ROH 14th Anniversary Show (PPV)
Las Vegas, Nevada 2/26/16
1.) Four-Corner Survival – Cheeseburger vs. Gedo vs. Silas Young vs. Will Ferrara: **1/2
It seems odd to have a guy like Silas Young in a match after having several matches on PPV with Dalton Castle, as part of their long rivalry, but realistically, there was no room on the PPV for any of these guys. At least they got something, so that’s good. As a whole, this was a very simple match. It wasn’t good, but it wasn’t bad either. It was completely average and totally inoffensive. Young pinned Cheeseburger after hitting Misery.
1.) ROH World TV Title – Triple Threat Match – Tomohiro Ishii vs. Roderick Strong vs. Bobby Fish: ***1/2
Originally, this was scheduled to be a singles match for the ROH World TV Title between Roderick Strong & Bobby Fish, but a week prior to this PPV, Tomohiro Ishii defeated Strong in the main event of Honor Rising 2016: Night 1 in Korakuen Hall. Thus, we now have a second Triple Threat Match on this card. I thought it was a pretty good opening match. There was some very solid action throughout, though I do feel that the match could have been even better if it got more time (as it only went eight or nine minutes). With nine matches booked for the show, certain matches were going to get shortchanged, and this was one of those. There was a notable botch during the match. Ishii hit a powerbomb on Fish, and went for the pin. Then, I guess Fish forgot to kick out, because the referee stopped his count before he got to three, and Fish kicked out a second or two later. Something was definitely mistimed there, and it looked really bad. Other than that botch, I found this to be a very enjoyable opening contest. Ishii would retain his title after pinning Strong.
2.) Adam Page vs. BJ Whitmer: *1/2
During the month of January, Adam Page (with partial influenced by Steve Corino) turned on BJ Whitmer, seemingly signaling the end of The Decade in ROH. Coming in, I figured this had the potential to be pretty decent, but when the dust settled, it ended up being worse that I was expecting. This was not very good at all. It wasn’t necessarily the fact that the wrestling itself was bad, because there were a few good moments here and there (almost all of them from Page). There were three main factors that really hurt this and made it worthy of the rating I gave it. Firstly, this crowd in Las Vegas just didn’t give a shit about either guy. They were silent for most of this match.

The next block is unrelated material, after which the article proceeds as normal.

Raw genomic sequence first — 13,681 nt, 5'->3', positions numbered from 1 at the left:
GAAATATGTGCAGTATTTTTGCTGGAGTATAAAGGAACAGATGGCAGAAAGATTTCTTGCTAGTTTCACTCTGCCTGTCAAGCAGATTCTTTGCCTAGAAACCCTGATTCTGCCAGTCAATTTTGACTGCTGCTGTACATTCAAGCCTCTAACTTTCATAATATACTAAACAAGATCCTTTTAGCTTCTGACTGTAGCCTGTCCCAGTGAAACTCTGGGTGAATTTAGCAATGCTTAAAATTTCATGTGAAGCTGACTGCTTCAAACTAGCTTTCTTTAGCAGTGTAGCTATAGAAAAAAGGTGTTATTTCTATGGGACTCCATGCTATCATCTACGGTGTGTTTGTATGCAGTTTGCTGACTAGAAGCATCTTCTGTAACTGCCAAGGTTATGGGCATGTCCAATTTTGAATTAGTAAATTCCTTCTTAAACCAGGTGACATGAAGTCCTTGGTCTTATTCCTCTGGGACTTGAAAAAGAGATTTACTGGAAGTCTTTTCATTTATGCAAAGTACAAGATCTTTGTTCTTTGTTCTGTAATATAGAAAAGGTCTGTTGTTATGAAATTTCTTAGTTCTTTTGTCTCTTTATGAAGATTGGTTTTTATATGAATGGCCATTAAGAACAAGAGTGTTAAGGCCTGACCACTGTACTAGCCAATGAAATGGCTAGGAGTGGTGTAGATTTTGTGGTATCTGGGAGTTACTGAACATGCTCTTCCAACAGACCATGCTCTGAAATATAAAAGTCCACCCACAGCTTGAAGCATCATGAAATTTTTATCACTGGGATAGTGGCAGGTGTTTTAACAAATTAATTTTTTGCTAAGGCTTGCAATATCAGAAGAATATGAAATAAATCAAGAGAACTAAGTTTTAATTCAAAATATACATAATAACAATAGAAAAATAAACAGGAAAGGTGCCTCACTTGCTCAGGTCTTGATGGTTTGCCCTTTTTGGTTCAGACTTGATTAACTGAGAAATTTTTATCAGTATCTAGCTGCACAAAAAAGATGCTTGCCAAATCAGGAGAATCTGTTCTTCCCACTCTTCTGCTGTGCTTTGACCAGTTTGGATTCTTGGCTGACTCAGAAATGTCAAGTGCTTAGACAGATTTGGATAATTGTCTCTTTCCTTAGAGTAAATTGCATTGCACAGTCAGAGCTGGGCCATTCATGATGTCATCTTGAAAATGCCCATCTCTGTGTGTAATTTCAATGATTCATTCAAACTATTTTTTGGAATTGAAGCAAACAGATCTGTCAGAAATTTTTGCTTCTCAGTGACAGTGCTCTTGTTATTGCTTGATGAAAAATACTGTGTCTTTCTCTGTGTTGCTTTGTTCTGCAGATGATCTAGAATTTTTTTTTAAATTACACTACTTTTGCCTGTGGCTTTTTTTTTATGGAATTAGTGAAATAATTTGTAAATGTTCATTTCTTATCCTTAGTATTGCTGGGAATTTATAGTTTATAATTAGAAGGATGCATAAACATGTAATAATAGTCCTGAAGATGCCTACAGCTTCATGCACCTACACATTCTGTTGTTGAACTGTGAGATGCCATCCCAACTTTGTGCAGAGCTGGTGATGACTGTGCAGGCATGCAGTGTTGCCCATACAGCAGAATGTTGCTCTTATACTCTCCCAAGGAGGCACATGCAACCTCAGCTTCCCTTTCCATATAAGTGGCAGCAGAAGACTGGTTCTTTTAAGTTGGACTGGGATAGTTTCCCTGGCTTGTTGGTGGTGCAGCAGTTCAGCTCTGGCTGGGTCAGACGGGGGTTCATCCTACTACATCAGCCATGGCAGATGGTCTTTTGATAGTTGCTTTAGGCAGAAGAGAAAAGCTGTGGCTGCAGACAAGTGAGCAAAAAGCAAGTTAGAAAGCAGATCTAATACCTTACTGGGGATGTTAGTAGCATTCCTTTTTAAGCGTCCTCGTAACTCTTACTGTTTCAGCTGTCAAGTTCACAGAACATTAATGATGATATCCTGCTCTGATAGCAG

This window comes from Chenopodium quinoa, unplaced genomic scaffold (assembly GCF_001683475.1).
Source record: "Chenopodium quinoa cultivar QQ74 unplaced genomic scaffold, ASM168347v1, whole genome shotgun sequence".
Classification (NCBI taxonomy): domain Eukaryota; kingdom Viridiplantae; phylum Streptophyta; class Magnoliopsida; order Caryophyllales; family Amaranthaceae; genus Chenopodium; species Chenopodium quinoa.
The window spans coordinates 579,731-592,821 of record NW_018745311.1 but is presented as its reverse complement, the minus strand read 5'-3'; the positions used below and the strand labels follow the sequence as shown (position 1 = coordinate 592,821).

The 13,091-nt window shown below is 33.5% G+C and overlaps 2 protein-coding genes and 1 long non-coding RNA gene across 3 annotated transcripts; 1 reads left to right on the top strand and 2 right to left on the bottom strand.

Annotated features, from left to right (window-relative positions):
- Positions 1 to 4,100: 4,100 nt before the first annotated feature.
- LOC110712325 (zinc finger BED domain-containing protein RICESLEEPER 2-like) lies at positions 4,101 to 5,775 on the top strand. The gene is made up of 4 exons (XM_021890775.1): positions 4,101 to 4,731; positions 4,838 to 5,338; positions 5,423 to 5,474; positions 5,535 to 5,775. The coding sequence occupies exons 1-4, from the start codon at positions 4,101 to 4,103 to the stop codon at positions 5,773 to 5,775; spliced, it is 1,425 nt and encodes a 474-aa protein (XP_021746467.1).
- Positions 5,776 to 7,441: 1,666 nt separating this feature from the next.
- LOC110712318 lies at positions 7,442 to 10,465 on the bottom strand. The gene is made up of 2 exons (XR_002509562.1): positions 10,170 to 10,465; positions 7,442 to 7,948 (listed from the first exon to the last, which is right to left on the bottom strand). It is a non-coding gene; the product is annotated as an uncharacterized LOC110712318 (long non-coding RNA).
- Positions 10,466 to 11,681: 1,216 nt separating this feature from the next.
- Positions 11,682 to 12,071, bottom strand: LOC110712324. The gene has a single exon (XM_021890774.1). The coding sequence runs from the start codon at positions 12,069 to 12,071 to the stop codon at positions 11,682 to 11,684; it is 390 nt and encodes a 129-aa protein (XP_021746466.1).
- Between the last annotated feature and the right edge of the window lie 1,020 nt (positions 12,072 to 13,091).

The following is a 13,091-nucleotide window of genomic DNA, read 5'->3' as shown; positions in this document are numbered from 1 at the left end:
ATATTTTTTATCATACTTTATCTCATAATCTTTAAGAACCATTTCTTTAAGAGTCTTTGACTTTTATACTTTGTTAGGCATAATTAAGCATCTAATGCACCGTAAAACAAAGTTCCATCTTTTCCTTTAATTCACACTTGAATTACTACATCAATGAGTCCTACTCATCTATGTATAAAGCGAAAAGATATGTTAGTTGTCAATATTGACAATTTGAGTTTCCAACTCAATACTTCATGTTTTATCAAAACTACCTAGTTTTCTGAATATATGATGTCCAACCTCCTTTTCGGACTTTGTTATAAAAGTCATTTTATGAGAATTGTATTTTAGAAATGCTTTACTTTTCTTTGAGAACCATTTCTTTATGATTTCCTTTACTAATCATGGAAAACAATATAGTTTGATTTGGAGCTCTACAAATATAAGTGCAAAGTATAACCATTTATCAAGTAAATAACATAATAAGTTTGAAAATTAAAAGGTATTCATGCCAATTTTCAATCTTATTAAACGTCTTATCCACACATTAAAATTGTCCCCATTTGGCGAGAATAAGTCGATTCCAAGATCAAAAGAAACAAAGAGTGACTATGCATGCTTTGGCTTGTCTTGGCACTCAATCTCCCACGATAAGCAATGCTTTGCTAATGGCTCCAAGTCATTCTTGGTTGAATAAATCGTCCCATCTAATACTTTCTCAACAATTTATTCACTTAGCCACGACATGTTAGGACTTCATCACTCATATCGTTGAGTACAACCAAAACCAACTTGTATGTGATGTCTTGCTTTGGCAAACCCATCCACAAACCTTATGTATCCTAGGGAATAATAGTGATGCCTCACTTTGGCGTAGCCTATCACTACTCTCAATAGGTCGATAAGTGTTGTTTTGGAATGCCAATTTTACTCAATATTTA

Secondly, the finish was just atrocious for multiple reasons. Page brought some chairs into the ring towards the end of the match, though they weren’t you’re traditional folding chairs. Instead they were normal convention hall chairs that had solid backs and couldn’t be folded. Referee Todd Sinclair took them away, which allowed Whitmer to roll up Page for the win. It was just a terrible finish because it was incredibly clunky, and having Whitmer go over was the wrong decision. If you’re going to put this on PPV, shouldn’t you put the younger star over?
Finally, to put it bluntly, this match went waaaay too long. I get that you wanted to do this match, and it makes sense to do it (given the breakup of The Decade) but given how many matches were on this card, this clearly didn’t need to be here, and it didn’t need to go as long as it did. If you insisted on doing this PPV match, it should’ve been a quick squash with Page getting the win. If you took this off the PPV, you could’ve given that time to a match (or matches) that really needed it.
After the match, Page tried to hit Right of Passage on Whitmer, but he escaped. Page then beat up a bunch of security guys. If you did all of this on TV, it would’ve been passable, but on PPV? It was completely unnecessary.
3.) Dalton Castle vs. Hirooki Goto: ***1/4
I honestly didn’t have that many expectations for this one going in. It was a last-minute addition to the card (Goto had originally been scheduled to face Ishii in a singles match before Ishii won the ROH World TV Title), and with nine matches on the card, I didn’t know how much time this would end up getting. This ended up being a pretty solid undercard match. They got just under ten minutes, and similar to other matches on this card, it would’ve benefited if it got a little bit more time. The action was fine throughout, but the match itself wasn’t spectacular by any means. We had another noticeable botch on this show at the end of this match, though it wasn’t as bad as the one we saw in the opener. Goto attempted to hit the Shouten Kai didn’t turn out well. It sort of looked like an awkward attempt to block the move by Castle, but in reality, I think Goto didn’t fully realize Castle’s size when he went to lift him up. His second attempt was more successful, and Goto scored the victory. The two shook hands after the match. Again, this was perfectly solid.